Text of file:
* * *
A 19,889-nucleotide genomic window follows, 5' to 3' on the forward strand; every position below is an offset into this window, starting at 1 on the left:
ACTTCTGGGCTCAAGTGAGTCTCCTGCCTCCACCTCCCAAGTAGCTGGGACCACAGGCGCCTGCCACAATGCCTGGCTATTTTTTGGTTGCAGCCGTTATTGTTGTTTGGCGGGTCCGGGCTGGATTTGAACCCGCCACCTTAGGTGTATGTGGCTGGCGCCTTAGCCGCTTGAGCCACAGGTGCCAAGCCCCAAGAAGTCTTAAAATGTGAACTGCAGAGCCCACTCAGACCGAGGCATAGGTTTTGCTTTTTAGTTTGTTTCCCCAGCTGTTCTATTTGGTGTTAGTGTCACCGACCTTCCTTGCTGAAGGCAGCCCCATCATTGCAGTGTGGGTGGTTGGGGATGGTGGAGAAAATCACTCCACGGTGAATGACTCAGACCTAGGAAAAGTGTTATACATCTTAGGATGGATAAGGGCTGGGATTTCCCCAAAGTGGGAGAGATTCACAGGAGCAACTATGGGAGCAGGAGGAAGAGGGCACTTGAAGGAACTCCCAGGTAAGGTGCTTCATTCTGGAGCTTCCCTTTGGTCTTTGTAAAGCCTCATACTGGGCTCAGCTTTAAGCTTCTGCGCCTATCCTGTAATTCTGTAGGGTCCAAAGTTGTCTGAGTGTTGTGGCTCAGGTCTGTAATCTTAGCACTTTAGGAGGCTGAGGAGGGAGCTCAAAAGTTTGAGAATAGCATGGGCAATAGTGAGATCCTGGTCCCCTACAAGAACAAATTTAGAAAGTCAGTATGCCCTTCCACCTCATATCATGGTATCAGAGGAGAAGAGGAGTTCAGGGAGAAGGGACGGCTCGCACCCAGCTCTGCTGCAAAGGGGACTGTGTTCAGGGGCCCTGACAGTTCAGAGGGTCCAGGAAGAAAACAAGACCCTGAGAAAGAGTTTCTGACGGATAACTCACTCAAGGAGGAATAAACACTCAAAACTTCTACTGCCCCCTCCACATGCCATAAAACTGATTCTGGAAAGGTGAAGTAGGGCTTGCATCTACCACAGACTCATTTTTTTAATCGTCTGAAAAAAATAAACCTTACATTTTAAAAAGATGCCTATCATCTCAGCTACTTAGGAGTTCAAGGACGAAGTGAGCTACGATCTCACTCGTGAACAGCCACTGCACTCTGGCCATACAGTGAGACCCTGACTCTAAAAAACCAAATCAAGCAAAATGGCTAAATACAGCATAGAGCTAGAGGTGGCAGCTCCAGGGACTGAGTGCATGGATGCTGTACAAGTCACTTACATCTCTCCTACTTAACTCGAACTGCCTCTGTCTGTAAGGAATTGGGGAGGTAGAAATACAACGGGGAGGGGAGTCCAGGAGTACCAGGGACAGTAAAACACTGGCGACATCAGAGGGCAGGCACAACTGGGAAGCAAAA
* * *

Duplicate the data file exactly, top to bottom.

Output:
A 19,889-nucleotide genomic window follows, 5' to 3' on the forward strand; every position below is an offset into this window, starting at 1 on the left:
ACTTCTGGGCTCAAGTGAGTCTCCTGCCTCCACCTCCCAAGTAGCTGGGACCACAGGCGCCTGCCACAATGCCTGGCTATTTTTTGGTTGCAGCCGTTATTGTTGTTTGGCGGGTCCGGGCTGGATTTGAACCCGCCACCTTAGGTGTATGTGGCTGGCGCCTTAGCCGCTTGAGCCACAGGTGCCAAGCCCCAAGAAGTCTTAAAATGTGAACTGCAGAGCCCACTCAGACCGAGGCATAGGTTTTGCTTTTTAGTTTGTTTCCCCAGCTGTTCTATTTGGTGTTAGTGTCACCGACCTTCCTTGCTGAAGGCAGCCCCATCATTGCAGTGTGGGTGGTTGGGGATGGTGGAGAAAATCACTCCACGGTGAATGACTCAGACCTAGGAAAAGTGTTATACATCTTAGGATGGATAAGGGCTGGGATTTCCCCAAAGTGGGAGAGATTCACAGGAGCAACTATGGGAGCAGGAGGAAGAGGGCACTTGAAGGAACTCCCAGGTAAGGTGCTTCATTCTGGAGCTTCCCTTTGGTCTTTGTAAAGCCTCATACTGGGCTCAGCTTTAAGCTTCTGCGCCTATCCTGTAATTCTGTAGGGTCCAAAGTTGTCTGAGTGTTGTGGCTCAGGTCTGTAATCTTAGCACTTTAGGAGGCTGAGGAGGGAGCTCAAAAGTTTGAGAATAGCATGGGCAATAGTGAGATCCTGGTCCCCTACAAGAACAAATTTAGAAAGTCAGTATGCCCTTCCACCTCATATCATGGTATCAGAGGAGAAGAGGAGTTCAGGGAGAAGGGACGGCTCGCACCCAGCTCTGCTGCAAAGGGGACTGTGTTCAGGGGCCCTGACAGTTCAGAGGGTCCAGGAAGAAAACAAGACCCTGAGAAAGAGTTTCTGACGGATAACTCACTCAAGGAGGAATAAACACTCAAAACTTCTACTGCCCCCTCCACATGCCATAAAACTGATTCTGGAAAGGTGAAGTAGGGCTTGCATCTACCACAGACTCATTTTTTTAATCGTCTGAAAAAAATAAACCTTACATTTTAAAAAGATGCCTATCATCTCAGCTACTTAGGAGTTCAAGGACGAAGTGAGCTACGATCTCACTCGTGAACAGCCACTGCACTCTGGCCATACAGTGAGACCCTGACTCTAAAAAACCAAATCAAGCAAAATGGCTAAATACAGCATAGAGCTAGAGGTGGCAGCTCCAGGGACTGAGTGCATGGATGCTGTACAAGTCACTTACATCTCTCCTACTTAACTCGAACTGCCTCTGTCTGTAAGGAATTGGGGAGGTAGAAATACAACGGGGAGGGGAGTCCAGGAGTACCAGGGACAGTAAAACACTGGCGACATCAGAGGGCAGGCACAACTGGGAAGCAAAA